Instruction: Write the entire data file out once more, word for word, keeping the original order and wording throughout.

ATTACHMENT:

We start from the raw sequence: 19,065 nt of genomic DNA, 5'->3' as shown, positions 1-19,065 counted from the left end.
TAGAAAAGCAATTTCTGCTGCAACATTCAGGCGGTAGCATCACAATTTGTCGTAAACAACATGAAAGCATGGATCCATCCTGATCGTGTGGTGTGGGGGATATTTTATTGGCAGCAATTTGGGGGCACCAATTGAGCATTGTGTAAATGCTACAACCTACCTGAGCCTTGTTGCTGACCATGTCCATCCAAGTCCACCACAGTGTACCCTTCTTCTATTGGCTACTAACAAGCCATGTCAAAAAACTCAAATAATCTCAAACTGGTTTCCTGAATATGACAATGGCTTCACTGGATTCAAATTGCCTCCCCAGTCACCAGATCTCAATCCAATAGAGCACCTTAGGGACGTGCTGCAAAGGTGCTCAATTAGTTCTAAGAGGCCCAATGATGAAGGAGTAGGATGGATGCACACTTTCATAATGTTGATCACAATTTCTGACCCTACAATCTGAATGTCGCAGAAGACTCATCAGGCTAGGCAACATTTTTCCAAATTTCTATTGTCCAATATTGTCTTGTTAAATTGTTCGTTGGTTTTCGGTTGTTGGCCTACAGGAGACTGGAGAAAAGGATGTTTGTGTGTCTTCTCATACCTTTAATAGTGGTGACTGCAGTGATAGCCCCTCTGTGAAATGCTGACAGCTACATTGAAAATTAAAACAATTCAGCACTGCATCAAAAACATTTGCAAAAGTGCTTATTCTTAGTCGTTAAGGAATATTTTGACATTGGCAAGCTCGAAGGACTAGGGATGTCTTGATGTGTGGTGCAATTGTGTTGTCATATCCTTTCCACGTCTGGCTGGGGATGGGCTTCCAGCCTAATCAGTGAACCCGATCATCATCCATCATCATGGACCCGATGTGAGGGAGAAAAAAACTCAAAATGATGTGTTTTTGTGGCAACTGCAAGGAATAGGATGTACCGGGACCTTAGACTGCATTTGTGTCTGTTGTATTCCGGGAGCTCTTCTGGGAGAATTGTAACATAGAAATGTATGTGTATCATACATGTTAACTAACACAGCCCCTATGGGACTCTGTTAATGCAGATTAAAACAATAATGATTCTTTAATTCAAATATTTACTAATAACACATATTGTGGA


We start from the raw sequence: 19,065 nt of genomic DNA, 5'->3' as shown, positions 1-19,065 counted from the left end.
TAGAAAAGCAATTTCTGCTGCAACATTCAGGCGGTAGCATCACAATTTGTCGTAAACAACATGAAAGCATGGATCCATCCTGATCGTGTGGTGTGGGGGATATTTTATTGGCAGCAATTTGGGGGCACCAATTGAGCATTGTGTAAATGCTACAACCTACCTGAGCCTTGTTGCTGACCATGTCCATCCAAGTCCACCACAGTGTACCCTTCTTCTATTGGCTACTAACAAGCCATGTCAAAAAACTCAAATAATCTCAAACTGGTTTCCTGAATATGACAATGGCTTCACTGGATTCAAATTGCCTCCCCAGTCACCAGATCTCAATCCAATAGAGCACCTTAGGGACGTGCTGCAAAGGTGCTCAATTAGTTCTAAGAGGCCCAATGATGAAGGAGTAGGATGGATGCACACTTTCATAATGTTGATCACAATTTCTGACCCTACAATCTGAATGTCGCAGAAGACTCATCAGGCTAGGCAACATTTTTCCAAATTTCTATTGTCCAATATTGTCTTGTTAAATTGTTCGTTGGTTTTCGGTTGTTGGCCTACAGGAGACTGGAGAAAAGGATGTTTGTGTGTCTTCTCATACCTTTAATAGTGGTGACTGCAGTGATAGCCCCTCTGTGAAATGCTGACAGCTACATTGAAAATTAAAACAATTCAGCACTGCATCAAAAACATTTGCAAAAGTGCTTATTCTTAGTCGTTAAGGAATATTTTGACATTGGCAAGCTCGAAGGACTAGGGATGTCTTGATGTGTGGTGCAATTGTGTTGTCATATCCTTTCCACGTCTGGCTGGGGATGGGCTTCCAGCCTAATCAGTGAACCCGATCATCATCCATCATCATGGACCCGATGTGAGGGAGAAAAAAACTCAAAATGATGTGTTTTTGTGGCAACTGCAAGGAATAGGATGTACCGGGACCTTAGACTGCATTTGTGTCTGTTGTATTCCGGGAGCTCTTCTGGGAGAATTGTAACATAGAAATGTATGTGTATCATACATGTTAACTAACACAGCCCCTATGGGACTCTGTTAATGCAGATTAAAACAATAATGATTCTTTAATTCAAATATTTACTAATAACACATATTGTGGA